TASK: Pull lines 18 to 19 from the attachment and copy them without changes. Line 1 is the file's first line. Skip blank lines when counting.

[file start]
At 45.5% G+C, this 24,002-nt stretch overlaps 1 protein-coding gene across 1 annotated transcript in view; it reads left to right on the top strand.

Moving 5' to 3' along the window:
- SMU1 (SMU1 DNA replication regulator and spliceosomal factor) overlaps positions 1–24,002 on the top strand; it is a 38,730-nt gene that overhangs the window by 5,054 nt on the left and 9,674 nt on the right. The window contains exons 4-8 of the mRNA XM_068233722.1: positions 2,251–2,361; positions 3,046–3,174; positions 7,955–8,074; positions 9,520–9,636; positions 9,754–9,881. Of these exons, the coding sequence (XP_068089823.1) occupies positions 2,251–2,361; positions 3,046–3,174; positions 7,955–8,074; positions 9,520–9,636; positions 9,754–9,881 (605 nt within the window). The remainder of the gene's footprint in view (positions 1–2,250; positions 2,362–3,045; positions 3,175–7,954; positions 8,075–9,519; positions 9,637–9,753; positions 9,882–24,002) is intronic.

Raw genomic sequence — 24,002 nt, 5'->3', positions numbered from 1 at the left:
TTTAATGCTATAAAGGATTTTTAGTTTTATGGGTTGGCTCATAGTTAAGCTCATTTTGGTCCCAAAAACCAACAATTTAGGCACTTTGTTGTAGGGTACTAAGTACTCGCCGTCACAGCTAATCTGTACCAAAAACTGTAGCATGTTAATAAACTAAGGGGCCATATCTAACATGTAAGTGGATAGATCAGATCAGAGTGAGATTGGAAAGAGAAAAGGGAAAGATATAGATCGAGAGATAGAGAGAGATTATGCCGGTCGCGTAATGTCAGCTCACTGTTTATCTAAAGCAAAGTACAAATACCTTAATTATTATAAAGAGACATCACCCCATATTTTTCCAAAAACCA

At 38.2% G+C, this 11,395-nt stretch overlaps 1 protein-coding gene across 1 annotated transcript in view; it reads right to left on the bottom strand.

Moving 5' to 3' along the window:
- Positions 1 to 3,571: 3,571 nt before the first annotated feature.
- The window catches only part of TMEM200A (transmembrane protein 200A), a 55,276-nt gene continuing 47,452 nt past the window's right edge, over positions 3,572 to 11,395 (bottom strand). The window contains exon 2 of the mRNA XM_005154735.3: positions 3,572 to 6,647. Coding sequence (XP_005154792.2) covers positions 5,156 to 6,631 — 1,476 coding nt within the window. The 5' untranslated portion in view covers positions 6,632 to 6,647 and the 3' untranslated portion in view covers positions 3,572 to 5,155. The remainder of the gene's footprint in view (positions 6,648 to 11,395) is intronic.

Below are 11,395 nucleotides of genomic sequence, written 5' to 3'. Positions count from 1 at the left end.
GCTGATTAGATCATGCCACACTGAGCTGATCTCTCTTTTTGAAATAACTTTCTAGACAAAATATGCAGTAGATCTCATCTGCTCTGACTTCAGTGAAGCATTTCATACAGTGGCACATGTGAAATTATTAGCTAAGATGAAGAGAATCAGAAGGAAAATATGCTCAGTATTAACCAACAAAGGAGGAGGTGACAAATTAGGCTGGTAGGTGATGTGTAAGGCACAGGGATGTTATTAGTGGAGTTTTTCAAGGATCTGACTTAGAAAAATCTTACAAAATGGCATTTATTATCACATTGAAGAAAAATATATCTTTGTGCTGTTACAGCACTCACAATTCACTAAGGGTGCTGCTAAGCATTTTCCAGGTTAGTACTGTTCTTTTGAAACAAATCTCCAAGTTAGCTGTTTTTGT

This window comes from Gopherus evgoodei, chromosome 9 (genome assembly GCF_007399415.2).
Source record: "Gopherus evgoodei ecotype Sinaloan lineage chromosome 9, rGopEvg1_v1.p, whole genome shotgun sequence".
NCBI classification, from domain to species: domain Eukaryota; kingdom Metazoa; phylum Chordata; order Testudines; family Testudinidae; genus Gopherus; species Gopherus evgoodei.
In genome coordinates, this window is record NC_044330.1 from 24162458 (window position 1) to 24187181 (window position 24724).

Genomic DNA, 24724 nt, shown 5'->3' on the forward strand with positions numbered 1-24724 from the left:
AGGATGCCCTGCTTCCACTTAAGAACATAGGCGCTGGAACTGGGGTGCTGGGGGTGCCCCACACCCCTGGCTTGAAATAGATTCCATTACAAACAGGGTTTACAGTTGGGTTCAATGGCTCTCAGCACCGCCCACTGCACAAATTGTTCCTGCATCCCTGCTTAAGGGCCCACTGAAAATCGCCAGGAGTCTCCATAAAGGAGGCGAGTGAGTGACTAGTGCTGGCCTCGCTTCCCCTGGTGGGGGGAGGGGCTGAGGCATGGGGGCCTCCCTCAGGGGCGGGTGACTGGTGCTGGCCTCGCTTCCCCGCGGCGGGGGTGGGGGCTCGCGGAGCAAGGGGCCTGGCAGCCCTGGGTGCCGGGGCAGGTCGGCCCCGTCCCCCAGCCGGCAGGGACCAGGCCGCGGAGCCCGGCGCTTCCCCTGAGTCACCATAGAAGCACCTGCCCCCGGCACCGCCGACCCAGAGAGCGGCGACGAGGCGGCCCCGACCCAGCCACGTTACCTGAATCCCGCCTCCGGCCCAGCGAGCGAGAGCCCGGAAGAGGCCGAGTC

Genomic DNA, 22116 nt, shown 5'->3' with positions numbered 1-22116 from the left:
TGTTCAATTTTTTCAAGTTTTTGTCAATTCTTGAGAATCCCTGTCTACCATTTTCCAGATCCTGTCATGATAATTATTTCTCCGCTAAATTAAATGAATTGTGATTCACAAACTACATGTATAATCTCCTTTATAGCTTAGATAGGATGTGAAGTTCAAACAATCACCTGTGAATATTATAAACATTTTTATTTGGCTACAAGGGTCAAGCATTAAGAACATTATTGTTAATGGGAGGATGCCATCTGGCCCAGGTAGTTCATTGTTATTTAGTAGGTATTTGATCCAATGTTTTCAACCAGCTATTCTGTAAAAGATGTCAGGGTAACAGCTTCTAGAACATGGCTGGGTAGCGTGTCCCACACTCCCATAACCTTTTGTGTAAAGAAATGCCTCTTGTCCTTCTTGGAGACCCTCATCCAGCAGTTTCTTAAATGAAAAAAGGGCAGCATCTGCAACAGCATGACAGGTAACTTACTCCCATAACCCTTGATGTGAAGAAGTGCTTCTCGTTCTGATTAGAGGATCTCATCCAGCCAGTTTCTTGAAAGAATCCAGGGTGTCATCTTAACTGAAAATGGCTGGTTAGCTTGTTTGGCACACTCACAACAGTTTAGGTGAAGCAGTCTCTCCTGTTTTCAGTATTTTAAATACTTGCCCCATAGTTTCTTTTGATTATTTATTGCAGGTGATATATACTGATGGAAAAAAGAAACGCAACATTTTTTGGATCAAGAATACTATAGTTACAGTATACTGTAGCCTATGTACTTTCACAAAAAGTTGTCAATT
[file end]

Genomic DNA, 22116 nt, shown 5'->3' with positions numbered 1-22116 from the left:
TGTTCAATTTTTTCAAGTTTTTGTCAATTCTTGAGAATCCCTGTCTACCATTTTCCAGATCCTGTCATGATAATTATTTCTCCGCTAAATTAAATGAATTGTGATTCACAAACTACATGTATAATCTCCTTTATAGCTTAGATAGGATGTGAAGTTCAAACAATCACCTGTGAATATTATAAACATTTTTATTTGGCTACAAGGGTCAAGCATTAAGAACATTATTGTTAATGGGAGGATGCCATCTGGCCCAGGTAGTTCATTGTTATTTAGTAGGTATTTGATCCAATGTTTTCAACCAGCTATTCTGTAAAAGATGTCAGGGTAACAGCTTCTAGAACATGGCTGGGTAGCGTGTCCCACACTCCCATAACCTTTTGTGTAAAGAAATGCCTCTTGTCCTTCTTGGAGACCCTCATCCAGCAGTTTCTTAAATGAAAAAAGGGCAGCATCTGCAACAGCATGACAGGTAACTTACTCCCATAACCCTTGATGTGAAGAAGTGCTTCTCGTTCTGATTAGAGGATCTCATCCAGCCAGTTTCTTGAAAGAATCCAGGGTGTCATCTTAACTGAAAATGGCTGGTTAGCTTGTTTGGCACACTCACAACAGTTTAGGTGAAGCAGTCTCTCCTGTTTTCAGTATTTTAAATACTTGCCCCATAGTTTCTTTTGATTATTTATTGCAGGTGATATATACTGATGGAAAAAAGAAACGCAACATTTTTTGGATCAAGAATACTATAGTTACAGTATACTGTAGCCTATGTACTTTCACAAAAAGTTGTCAATT